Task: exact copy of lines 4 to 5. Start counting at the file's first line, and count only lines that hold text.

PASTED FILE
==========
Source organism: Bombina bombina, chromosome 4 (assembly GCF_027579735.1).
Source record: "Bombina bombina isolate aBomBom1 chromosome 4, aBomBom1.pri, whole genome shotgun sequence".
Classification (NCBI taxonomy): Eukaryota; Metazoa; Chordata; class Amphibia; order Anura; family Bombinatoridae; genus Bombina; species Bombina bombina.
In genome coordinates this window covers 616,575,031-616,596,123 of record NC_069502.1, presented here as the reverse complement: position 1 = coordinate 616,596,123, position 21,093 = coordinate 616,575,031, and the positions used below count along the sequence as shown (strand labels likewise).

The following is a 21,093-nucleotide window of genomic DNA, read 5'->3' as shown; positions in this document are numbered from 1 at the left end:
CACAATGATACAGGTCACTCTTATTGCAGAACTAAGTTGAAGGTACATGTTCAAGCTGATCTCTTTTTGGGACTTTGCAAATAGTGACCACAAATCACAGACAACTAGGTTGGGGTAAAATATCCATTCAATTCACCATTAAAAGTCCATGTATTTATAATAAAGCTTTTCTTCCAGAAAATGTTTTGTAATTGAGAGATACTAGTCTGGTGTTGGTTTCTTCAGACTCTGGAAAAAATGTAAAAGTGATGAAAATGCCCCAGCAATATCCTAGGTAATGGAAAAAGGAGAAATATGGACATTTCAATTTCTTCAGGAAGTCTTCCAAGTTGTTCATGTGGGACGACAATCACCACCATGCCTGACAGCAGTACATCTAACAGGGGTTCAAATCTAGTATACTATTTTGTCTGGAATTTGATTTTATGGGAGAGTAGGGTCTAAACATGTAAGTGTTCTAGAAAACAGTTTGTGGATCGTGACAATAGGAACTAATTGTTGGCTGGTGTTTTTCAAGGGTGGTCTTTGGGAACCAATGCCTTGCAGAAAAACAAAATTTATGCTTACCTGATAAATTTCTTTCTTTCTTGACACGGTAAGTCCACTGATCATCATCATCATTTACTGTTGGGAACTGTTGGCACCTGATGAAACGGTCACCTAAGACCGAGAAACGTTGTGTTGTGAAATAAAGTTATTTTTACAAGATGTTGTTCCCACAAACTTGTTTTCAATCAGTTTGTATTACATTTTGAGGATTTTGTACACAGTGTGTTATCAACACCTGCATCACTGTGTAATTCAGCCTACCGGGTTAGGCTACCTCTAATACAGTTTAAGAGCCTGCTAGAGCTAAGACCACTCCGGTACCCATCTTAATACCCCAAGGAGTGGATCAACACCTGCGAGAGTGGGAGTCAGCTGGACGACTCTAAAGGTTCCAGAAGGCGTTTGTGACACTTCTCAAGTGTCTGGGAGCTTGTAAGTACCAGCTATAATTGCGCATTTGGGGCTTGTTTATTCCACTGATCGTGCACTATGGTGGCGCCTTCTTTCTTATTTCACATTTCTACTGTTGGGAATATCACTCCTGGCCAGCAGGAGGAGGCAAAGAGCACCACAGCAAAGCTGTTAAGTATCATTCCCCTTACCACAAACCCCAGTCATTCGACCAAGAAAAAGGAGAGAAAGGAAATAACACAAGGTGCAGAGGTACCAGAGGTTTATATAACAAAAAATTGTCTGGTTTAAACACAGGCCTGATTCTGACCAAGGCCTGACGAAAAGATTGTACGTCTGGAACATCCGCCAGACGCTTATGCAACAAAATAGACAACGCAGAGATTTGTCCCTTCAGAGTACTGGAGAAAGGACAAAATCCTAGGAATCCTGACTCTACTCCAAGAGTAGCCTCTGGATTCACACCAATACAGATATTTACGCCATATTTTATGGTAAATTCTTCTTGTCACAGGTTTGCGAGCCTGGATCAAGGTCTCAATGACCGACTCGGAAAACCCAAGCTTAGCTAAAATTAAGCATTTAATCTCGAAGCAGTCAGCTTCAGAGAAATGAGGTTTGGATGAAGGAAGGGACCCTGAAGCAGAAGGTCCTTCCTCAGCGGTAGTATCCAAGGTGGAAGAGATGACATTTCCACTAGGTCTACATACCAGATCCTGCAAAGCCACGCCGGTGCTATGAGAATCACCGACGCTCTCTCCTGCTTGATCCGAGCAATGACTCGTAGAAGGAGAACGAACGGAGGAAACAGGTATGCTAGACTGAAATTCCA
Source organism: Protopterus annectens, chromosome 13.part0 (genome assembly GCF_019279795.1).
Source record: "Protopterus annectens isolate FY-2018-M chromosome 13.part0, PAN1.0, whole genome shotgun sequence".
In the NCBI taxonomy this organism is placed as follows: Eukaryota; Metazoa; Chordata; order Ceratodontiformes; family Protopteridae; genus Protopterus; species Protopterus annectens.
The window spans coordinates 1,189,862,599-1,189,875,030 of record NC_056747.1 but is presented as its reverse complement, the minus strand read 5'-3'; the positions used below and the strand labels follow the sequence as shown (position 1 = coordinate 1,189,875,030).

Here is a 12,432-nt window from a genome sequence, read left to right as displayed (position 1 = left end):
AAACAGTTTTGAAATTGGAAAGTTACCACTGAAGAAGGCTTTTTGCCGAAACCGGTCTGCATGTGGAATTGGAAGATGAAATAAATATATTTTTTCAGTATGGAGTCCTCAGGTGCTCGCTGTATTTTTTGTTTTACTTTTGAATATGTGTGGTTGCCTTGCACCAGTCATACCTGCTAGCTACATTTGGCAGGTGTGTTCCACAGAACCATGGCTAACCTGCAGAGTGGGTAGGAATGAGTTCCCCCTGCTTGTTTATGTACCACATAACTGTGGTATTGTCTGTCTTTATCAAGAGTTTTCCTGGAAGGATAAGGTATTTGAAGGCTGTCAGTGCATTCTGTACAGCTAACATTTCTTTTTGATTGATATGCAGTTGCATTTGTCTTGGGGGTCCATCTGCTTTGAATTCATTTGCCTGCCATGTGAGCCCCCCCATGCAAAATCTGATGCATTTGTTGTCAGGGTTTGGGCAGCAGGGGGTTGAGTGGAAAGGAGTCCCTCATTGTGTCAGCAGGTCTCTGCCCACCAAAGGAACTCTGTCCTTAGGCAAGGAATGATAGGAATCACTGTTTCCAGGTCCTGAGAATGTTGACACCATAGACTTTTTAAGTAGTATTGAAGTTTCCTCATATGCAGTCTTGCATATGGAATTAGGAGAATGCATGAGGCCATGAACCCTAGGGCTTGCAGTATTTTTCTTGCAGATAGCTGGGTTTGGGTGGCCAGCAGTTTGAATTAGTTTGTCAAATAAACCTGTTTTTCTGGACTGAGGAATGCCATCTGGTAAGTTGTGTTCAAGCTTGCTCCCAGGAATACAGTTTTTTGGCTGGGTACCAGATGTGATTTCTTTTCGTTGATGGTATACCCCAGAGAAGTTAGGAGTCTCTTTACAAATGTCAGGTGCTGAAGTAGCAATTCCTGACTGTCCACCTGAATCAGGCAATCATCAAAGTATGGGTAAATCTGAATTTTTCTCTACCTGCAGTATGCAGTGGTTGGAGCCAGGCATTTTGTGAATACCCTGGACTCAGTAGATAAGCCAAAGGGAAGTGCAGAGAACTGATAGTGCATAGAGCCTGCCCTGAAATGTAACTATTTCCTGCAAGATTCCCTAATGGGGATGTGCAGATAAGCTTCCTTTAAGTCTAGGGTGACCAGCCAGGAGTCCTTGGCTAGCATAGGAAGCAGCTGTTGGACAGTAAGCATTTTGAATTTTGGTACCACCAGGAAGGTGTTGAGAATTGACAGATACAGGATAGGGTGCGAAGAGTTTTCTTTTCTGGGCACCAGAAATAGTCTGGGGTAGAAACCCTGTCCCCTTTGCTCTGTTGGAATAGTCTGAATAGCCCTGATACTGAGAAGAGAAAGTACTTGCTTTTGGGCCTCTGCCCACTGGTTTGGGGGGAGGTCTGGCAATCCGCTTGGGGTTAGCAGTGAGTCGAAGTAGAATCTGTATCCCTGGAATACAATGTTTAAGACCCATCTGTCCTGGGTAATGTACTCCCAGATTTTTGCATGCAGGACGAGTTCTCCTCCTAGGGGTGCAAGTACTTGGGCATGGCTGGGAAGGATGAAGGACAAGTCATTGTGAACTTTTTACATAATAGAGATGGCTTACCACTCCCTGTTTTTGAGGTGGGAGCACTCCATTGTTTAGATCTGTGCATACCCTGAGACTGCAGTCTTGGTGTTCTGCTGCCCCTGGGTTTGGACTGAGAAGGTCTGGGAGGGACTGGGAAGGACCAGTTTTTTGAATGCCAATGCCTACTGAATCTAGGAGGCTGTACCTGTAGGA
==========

In genome coordinates this window covers 616,575,031-616,596,123 of record NC_069502.1, presented here as the reverse complement: position 1 = coordinate 616,596,123, position 21,093 = coordinate 616,575,031, and the positions used below count along the sequence as shown (strand labels likewise).

The following is a 21,093-nucleotide window of genomic DNA, read 5'->3' as shown; positions in this document are numbered from 1 at the left end: